In radio communication, a ground dipole, also referred to as an earth dipole antenna, transmission line antenna, and in technical literature as a horizontal electric dipole (HED), is a huge, specialized type of radio antenna that radiates extremely low frequency (ELF) electromagnetic waves. It is the only type of transmitting antenna that can radiate practical amounts of power in the ELF frequency range of 3 Hz to 3 kHz. A ground dipole consists of two ground electrodes buried in the earth, separated by tens to hundreds of kilometers, linked by overhead transmission lines to a power plant transmitter located between them. Alternating current electricity flows in a giant loop between the electrodes through the ground, radiating ELF waves, so the ground is part of the antenna. To be most effective, ground dipoles must be located over certain types of underground rock formations. The idea was proposed by U.S. Dept. of Defense physicist Nicholas Christofilos in 1959.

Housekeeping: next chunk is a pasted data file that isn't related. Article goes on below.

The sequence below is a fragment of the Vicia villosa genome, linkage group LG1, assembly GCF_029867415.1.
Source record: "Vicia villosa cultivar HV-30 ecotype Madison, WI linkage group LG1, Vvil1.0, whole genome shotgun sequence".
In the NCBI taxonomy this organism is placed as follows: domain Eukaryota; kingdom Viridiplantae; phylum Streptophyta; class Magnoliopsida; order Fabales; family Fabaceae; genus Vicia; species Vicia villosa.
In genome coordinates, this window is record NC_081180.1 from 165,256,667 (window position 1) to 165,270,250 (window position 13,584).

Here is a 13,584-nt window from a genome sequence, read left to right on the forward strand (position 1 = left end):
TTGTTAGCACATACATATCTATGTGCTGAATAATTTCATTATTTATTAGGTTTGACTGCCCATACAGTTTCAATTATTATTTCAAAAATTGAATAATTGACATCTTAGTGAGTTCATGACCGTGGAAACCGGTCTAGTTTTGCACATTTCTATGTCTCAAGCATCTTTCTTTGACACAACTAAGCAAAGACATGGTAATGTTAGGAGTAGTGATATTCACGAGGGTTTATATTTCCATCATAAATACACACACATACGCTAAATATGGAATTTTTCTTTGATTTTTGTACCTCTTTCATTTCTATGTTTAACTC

Although small ground dipoles have been used for years as sensors in geological and geophysical research, their only use as antennas has been in a few military ELF transmitter facilities to communicate with submerged submarines. Besides small research and experimental antennas, three full-scale ground dipole installations are known to have been constructed; two by the U.S. Navy at Republic, Michigan and Clam Lake, Wisconsin, and one by the Russian Navy on the Kola peninsula near Murmansk, Russia. The U.S. facilities were used between 1985 and 2004 but are now decommissioned.
Other articles related to "ground dipole":
... Ground dipoles are not needed for reception of ELF signals ... The requirements for receiving antennas at ELF frequencies are less stringent than transmitting antennas, because the signal to noise ratio in ELF receivers is dominated by the large atmospheric noise in the band ...
Famous quotes containing the word ground:
“Our children do not want models of perfection, neither do they want us to be buddies, friends, or confidants who never rise above their own levels of maturity and experience. We need to walk that middle ground between perfection and peerage, between intense meddling and apathythe middle ground where our values, standards, and expectations can be shared with our children.”
—Neil Kurshan (20th century)